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Google Play restricts the use of high risk or sensitive permissions.
We will soon begin prohibiting unnecessary access to location in the background.
Your app should not request access to location in the background unless it’s required. If your app requests access to location in the background but it’s not critical to the app’s core functionality, you must remove it from your app and / or implement location access in the foreground, such as when your app’s activity is visible to users. You can find details on policy compliant implementation below.
Get approval for your app’s access to location in the background
Before we implement this policy change, you will be able to submit your use case for your existing app via the Play Console and receive feedback on its compliance with the new policy. This gives you an opportunity to receive actionable feedback before the policy is fully enforced and enough time to make the right changes.
We suggest that you review location best practices and evaluate whether you really need to access location in the background before making and submitting changes.Timeline for review and approval changes
Beginning September 30, 2020, we will start reviewing apps that request access to location in the background. If your app is impacted, you will be notified on the App content page (Policy > App content) in the Play Console to complete the permissions declaration form.
Beginning January 18, 2021, all new apps (first published after April 16, 2020) submitted to Google Play that access location in the background will need to be approved before they can go live.
Beginning March 29, 2021, all existing apps (first published before April 16, 2020) that access location in the background will need to be approved or they will be removed from Google Play.
When reviewing your app, we’ll consider:
- Does the feature deliver clear value to the user?
- Would users expect the app to access their location in the background?
- Is the feature important to the core purpose of the app?
- Can you deliver the same experience without accessing location in the background?
Note: This list is not exhaustive, but intended to give you an idea of how your apps use of location permissions may be reviewed and interpreted.
Core functionality is defined as the main purpose of the app. This may comprise a set of core features, which must all be prominently documented and promoted in the app's description. Without the core feature(s), the app is "broken" or rendered unusable.
Best practices and guidance for accessing location data
This section contains best practices and guidance for accessing location data, alternative options, and tips on how you can make location data access clearer to users.Best practices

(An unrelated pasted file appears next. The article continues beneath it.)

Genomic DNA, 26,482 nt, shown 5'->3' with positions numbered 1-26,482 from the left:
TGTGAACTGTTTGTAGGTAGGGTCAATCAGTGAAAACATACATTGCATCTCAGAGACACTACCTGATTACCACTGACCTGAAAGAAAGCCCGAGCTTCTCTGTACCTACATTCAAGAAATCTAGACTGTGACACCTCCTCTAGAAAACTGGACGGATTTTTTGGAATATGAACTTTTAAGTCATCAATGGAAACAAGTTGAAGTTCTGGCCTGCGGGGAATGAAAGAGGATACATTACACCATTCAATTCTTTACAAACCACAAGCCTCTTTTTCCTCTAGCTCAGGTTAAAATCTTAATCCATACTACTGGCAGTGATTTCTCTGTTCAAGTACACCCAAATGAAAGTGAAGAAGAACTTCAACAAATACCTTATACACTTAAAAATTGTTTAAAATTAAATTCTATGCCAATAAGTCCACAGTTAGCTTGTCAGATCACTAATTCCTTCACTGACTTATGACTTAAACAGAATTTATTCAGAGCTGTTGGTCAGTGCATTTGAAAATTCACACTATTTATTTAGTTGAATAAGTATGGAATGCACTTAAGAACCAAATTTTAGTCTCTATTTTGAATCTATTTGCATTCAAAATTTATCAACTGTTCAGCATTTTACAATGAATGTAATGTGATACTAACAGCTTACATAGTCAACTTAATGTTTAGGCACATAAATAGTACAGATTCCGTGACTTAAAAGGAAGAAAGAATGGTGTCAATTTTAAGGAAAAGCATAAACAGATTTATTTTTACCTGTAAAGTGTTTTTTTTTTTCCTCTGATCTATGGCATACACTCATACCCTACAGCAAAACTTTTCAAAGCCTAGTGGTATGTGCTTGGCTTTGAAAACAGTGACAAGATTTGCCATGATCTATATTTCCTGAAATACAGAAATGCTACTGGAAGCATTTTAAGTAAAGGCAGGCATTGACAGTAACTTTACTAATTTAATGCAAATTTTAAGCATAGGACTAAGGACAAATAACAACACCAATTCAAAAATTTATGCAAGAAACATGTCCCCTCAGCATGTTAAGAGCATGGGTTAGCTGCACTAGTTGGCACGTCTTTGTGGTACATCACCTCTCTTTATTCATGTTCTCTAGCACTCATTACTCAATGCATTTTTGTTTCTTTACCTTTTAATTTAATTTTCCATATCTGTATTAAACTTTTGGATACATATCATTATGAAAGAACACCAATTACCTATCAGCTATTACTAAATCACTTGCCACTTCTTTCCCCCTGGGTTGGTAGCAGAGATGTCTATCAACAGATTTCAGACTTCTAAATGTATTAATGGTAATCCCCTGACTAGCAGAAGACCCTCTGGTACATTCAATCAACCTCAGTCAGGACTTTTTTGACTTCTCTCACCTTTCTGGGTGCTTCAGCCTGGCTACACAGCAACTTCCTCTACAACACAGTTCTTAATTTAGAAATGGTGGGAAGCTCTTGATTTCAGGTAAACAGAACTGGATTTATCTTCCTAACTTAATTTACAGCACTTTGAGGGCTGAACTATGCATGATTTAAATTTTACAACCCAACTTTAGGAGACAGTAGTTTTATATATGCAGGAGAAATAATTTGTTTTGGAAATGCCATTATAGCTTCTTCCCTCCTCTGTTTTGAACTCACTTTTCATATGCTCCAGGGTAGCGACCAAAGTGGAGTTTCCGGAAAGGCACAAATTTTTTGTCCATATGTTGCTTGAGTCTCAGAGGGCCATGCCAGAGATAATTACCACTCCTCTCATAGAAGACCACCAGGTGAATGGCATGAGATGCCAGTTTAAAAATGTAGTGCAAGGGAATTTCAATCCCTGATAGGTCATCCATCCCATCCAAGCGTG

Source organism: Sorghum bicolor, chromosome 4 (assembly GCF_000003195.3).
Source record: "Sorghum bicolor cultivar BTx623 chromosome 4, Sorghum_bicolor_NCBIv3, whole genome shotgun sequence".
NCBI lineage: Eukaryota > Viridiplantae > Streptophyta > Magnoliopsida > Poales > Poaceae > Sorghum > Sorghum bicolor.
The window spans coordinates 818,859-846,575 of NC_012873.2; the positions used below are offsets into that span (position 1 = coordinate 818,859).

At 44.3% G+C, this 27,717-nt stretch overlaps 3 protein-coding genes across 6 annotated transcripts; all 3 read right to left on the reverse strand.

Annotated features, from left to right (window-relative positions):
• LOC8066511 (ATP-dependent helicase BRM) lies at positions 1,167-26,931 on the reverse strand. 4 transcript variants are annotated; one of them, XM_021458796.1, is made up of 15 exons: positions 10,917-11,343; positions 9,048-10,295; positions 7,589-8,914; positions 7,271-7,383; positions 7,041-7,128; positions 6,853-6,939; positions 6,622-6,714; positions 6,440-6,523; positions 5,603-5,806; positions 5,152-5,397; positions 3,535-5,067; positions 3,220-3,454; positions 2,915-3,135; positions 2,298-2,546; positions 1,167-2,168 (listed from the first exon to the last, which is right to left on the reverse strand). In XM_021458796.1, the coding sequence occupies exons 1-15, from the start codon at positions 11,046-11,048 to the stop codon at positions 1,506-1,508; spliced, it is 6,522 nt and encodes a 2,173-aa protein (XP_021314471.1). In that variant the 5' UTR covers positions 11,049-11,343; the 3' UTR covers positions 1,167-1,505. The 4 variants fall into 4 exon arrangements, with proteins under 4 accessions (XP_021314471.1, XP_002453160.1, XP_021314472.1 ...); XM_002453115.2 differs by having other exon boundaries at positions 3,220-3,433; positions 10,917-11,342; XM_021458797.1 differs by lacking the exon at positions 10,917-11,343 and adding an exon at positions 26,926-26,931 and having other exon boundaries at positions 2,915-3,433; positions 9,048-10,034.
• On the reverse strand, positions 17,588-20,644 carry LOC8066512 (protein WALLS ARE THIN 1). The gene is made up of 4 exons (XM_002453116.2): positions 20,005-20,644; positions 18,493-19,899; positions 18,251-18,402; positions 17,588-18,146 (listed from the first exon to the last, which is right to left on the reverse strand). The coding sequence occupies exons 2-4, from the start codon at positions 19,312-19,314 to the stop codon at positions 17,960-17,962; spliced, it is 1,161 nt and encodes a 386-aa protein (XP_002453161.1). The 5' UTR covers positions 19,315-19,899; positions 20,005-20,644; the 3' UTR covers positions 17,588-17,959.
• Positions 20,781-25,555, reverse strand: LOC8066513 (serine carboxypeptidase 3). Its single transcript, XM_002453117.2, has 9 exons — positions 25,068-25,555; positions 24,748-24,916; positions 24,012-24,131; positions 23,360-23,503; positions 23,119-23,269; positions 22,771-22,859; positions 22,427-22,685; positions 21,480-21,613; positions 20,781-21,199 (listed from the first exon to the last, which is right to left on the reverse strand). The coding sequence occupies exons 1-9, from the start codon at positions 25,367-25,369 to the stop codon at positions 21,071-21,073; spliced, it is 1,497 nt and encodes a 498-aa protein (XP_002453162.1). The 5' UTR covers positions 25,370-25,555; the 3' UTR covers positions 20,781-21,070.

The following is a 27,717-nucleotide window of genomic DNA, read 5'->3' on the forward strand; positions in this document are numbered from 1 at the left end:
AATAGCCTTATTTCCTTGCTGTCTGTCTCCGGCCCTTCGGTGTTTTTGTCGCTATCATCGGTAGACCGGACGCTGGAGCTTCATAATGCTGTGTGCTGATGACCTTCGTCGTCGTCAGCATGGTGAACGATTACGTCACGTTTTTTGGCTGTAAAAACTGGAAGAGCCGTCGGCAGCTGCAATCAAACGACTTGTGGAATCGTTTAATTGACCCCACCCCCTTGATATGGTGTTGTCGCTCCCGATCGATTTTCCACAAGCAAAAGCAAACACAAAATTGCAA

We encourage all developers to review the following best practices for accessing location data in their apps:
- Review the background location access checklist to identify any potential access in your code. Remember you are also responsible for ensuring all third-party SDKs or libraries that you use comply with our policies, including use of location permissions.
- Minimize your use of location by using the minimum scope necessary to provide a feature (i.e., coarse instead of fine, foreground instead of background).
- Review privacy best practices and ensure you have the proper disclosure and privacy policies in place.
- You should never request location permissions from users for the sole purpose of advertising or analytics.
Your app should request the minimum scope necessary (such as coarse instead of fine, and foreground instead of background) to provide the current feature or service requiring background location access. Users should reasonably expect that the feature or service needs the level of location requested. For example, we may reject apps that request or access background location without adequate justification.
Background location may only be used to provide features beneficial to the user and relevant to the core functionality of the app.
Apps are allowed to access location using foreground service (when the app only has foreground access, e.g. "while in use") permission if the use:
- has been initiated as a continuation of an in-app user-initiated action, and
- is terminated immediately after the intended use case of the user-initiated action is completed by the application.
Apps designed specifically for children must comply with the Designed for Families policy.
Below is a list of potential features that can often be used with access to location in the foreground instead. Having these features does not mean that your app will be automatically rejected. However, if these features are the only reason your app requires access to location in the background, then the chances of rejection are higher.
- Suggest nearby friends / players / connections to add only when the user is in the app [excludes suggesting nearby friends / players / connections while the app is closed]
- Personalized in-app content based on user location (i.e. music playlist for home, local news, etc) without any notification / alert / feature to user when the app is closed
- Restrict content to enforce region-based digital rights management
- Delivery/service (for example, food, package, or ride) tracking on the user side (not driver)
- Turn-by-turn navigation [not applicable if any functionality is done while the user is outside the app, such as passive tracking of routes / steps, monitoring when a user starts or stops driving, etc.]
- Aggregating user location data to show traffic patterns / high congestion points or map nearby internet speeds